Archive for April, 2014
If you want someone to change, encouragement is more effective than criticism. Look for one thing about your spouse or child’s behavior that you can compliment today. Although easier with pre-schoolers, perhaps sending an older child an e-mail or text would work. Kiss your spouse.
Hosanna to the King of Kings! The start of Holy Week – with its stark reading of Jesus’ Passion – is a great reminder to reexamine our hearts. Is Jesus the King of our marriage and our home? Pray to enter fully into Holy Week with your spouse and children.
Take a trip down memory lane. Retell the story of your engagement and wedding day to each other or your kids. What was the craziest, funniest, most endearing part of these milestones for you?
Stations of the Cross is a revered Lenten tradition. Parish DRE Daniel Allen reflects on the Stations in light of the vocation of marriage and the realities of family life.
Fighting Fair Tip: Use “I feel” statements. This is an old standby but it still works. Instead of saying, “You make me so angry when you…” say, “I feel upset when you… Would you be willing to …” It’s not a magic cure but it decreases defensiveness.
Is the internet robbing you of couple time? Sure it saves time and answers a lot of questions, but it can also be an addiction. If your spouse complains about it, it’s a problem. Decide on mutually agreeable limits.
Do one or both of you struggle with pornography use? Despite what the culture says, pornography use is never okay. It can cause severe harm to marriages and families. For help, visit www.foryourmarriage.org and search for “Overcoming obstacles: pornography.”
Don’t let the “terrible trifles” eat away at your marriage. If the kind of toilet paper is important to your wife, don’t fight it. If your husband likes to buy in bulk to save money, it may be an annoyance but not the hill you want to die on. Try to find the good in […]
Do you find yourself giving your spouse the “dregs” of your time? Whatever your life circumstances, making time for one another is an ongoing challenge. Try taking a good hard look at how you spend your time: what could be cut out? Could you “schedule in” your spouse more often?
A few months before his wedding day, Anthony writes about “the manly art of waiting” and how he realized that he wasn’t waiting for an abstract list of adjectives but for a person named Sara.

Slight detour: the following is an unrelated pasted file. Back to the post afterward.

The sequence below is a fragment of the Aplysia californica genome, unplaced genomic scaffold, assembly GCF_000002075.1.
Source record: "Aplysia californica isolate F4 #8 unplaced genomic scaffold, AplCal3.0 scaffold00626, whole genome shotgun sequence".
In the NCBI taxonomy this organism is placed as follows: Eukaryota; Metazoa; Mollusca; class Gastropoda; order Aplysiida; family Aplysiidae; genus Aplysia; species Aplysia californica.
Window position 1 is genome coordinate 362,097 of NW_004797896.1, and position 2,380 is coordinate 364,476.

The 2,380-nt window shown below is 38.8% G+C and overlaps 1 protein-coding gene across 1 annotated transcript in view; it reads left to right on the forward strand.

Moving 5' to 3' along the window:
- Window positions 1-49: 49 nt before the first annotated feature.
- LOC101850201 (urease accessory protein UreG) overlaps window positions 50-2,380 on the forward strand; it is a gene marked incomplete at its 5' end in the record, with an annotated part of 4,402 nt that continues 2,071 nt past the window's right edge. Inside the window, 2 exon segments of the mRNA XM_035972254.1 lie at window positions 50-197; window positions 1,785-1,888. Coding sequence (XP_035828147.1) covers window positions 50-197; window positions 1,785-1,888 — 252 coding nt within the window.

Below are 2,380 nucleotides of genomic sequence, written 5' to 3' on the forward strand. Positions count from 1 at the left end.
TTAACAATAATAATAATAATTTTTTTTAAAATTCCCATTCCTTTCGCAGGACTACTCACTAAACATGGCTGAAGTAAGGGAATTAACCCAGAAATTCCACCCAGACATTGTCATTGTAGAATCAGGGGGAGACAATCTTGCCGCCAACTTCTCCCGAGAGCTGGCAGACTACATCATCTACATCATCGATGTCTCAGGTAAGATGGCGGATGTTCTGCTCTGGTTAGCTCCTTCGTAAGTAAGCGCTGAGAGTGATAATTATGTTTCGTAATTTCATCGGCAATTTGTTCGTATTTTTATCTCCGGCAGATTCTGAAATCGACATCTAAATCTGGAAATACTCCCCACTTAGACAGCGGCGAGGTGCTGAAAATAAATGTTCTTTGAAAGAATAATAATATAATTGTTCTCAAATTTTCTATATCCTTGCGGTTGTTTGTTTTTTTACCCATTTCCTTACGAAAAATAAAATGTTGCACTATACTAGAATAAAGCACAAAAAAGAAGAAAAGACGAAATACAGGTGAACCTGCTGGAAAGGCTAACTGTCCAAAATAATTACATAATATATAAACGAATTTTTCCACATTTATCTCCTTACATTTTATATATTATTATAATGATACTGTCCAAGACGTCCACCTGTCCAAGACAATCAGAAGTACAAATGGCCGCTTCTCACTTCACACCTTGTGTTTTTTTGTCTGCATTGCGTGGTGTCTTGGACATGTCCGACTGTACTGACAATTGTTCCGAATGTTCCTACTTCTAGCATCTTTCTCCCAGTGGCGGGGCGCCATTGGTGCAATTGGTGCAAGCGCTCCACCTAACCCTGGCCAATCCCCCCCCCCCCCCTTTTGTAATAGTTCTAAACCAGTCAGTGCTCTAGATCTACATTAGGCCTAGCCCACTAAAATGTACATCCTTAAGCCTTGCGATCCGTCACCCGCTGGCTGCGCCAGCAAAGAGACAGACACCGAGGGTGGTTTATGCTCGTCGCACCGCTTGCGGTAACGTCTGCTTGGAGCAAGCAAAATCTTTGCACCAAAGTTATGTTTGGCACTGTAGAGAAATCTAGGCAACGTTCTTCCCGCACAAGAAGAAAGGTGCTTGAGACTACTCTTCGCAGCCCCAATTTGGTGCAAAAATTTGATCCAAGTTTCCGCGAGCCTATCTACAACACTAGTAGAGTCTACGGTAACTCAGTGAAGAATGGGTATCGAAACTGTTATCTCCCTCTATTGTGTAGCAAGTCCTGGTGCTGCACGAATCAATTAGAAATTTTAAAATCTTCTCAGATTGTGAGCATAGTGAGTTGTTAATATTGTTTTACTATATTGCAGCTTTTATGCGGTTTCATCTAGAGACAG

And Jesus wept.” (Jn 11:45) Such meaning for so short a verse! Spouses share in each other’s joys…and sorrows. Don’t be afraid to weep together when heartbreaking things happen. Jesus showed his love for Lazarus through his tears.
A meal is a holy thing to share. Who cooks, prepares the table, or cleans up in your family? Is one of you very nutrition conscious and the other not? It doesn’t have to be gourmet to be healthy and delicious. Who talks the most? Who leads a prayer? Share it all.
In his April 2 audience, Pope Francis spoke about the sacrament of marriage and practical ways married couples can live their vocation to be a sign of God’s love.
Did you know that there are many married saints? If you’re not familiar with any, do some research. You might start with reading about St. Thomas More, St. Elizabeth Ann Seton, and St. Gianna Molla.
Parents-in-law can be a great support both practically and emotionally to a young married couple, but the negative jokes and stereotypes about in-laws aren’t created out of thin air. If there’s in-law tension in your marriage, talk about boundaries and always treat your spouse’s parents with respect.
Pope Francis asked married couples: “How are things when it comes to joy at home? Is there joy in your family?” How would you answer the Pope? He said that true joy “comes from a profound harmony between persons.”
Is lifelong married love possible? Proponents of “conscious uncoupling” say no, but Pope Francis says a resounding “yes!”
Do you like April Fools’ Day pranks…or do they unsettle you? Learning your own temperament, and that of your spouse, can help avoid behaving in a way that’s natural to you but that bothers your spouse. It can also be an opportunity for both of you to grow.
In his memoir about his wife’s death to cancer at the age of 32, Chris Faddis provides an intimate glimpse of loss, faith, despair and hope.